That doesn't mean you don't have a right to be upset. Of course you do, but it is always better, as Australia's greatest Prime Minister so sagely advised, to maintain our rage and direct its full blast at those who are really responsible for thwarting you. Homophobic judges in the High Court, the Australian Family Association, nasty Cardinal Pell - all these are suitable targets for your annoyance. The correct etiquette here is to find out the addresses of individuals involved in the Invalidation process and seek advice from "activism" experts such as Greenpeace, Occupy or the International Socialist Students on suitable means of conveying your displeasure in no uncertain terms!


In modern etiquette it is de rigeur socially to sue someone for any personal inconvenience. This has the additional advantage of helping defuse your irritation (see above). The most obvious candidates for legal action are the venue of your wedding, on the grounds of receiving monies under false pretences, that is, for a wedding subsequently invalidated (it should surely have been the venue operator's responsibility to ensure that the wedding was fully legal under all Australian law) and, for identical reasons, the celebrant. You could toy with suing the Australian Capital Territory and the High Court, but please consult your solicitor about likely expense. You don't want to start your Invalidated life destitute! By the way, if you don't already have a solicitor, I always recommend Messrs Slater & Gordon, a long established and eminently respectable firm which even has a former Prime Minister among its distinguished past personnel!


Some marriages, sad to say, are entered into hastily and are unlikely to last. A night's "clubbing", a chance encounter walking the dog in the park or a shared passion for Ladies' Kickboxing might not be a firm basis on which to enter into matrimony. If your new marriage was starting to look shaky, and you were already getting sick of each other, your Invalidation is providential. You and your "other half" can amicably go your own separate ways, without the expense and rancour of divorce.


Dame Nature has not been kind to "same-sex" couples, but thanks to the generous efforts of many public-spirited folk - doctors, politicians, Third World women of child-bearing age and, in many cases, kind friends - this unfair obstacle has been overcome and many such couples have been blessed with their own little "bundle of joy" before or after celebrating their union. Your Invalidation in no way threatens your parenting rights, so be thankful for that!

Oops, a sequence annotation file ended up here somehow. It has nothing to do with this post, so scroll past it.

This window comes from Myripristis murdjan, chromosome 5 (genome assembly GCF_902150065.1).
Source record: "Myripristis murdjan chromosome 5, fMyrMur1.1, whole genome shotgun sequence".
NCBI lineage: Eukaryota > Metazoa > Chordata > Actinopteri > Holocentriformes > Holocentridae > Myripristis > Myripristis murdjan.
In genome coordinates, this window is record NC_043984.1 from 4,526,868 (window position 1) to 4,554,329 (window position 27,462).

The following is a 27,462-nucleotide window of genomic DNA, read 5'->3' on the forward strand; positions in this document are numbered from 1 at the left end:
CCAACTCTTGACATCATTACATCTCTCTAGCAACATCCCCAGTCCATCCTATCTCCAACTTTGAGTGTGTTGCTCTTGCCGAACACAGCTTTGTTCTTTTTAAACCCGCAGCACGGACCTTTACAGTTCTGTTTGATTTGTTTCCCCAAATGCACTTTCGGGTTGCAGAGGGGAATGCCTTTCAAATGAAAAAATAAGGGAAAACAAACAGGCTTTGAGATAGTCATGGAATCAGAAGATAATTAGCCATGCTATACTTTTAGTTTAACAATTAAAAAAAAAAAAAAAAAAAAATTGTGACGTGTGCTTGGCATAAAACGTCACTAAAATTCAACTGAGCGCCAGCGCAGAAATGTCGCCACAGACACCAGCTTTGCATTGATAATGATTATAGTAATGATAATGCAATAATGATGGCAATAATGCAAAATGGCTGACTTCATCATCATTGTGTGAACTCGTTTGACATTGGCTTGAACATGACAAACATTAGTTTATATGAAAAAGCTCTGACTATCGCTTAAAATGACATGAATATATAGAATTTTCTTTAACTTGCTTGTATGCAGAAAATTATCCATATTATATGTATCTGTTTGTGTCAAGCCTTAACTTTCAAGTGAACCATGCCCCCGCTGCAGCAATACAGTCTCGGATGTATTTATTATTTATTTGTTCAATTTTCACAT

Unhappily, though, the trauma of an Invalidation can turn two lovebirds against each other. The next thing is a "tug of war" over your little person, just as in the "heteronormative" world. There is nothing I can suggest here except old-fashioned goodwill. Do your best to share the care of the young life entrusted to you (don't worry: etiquette decrees that you are each entitled to seek the "lion's share" of access for yourself).

If you are really lucky, though, you'll be among those fortunate couples who can avoid squabbling over these things because, for you, becoming an adoptive parent was never more than a passing fancy, a demand to show that being a same-sex couple wasn't going to stop you having what non-same-sex couples have, and once the novelty wore off your little newcomer was not really wanted at all. In these circumstances the correct etiquette is for one post-Invalidation partner, if she/he wishes, to take on sole parenting rights and, if that's too much of a burden, pass the little one on to grandma and grandpa to look after. If there is no grandma and grandpa, and if neither of you want to sacrifice your newly separate social lives cleaning up after children, contemporary etiquette would require that your bundle of joy be sent back to India or wherever, or if of local provenance, handed over to social workers to be passed on to someone else.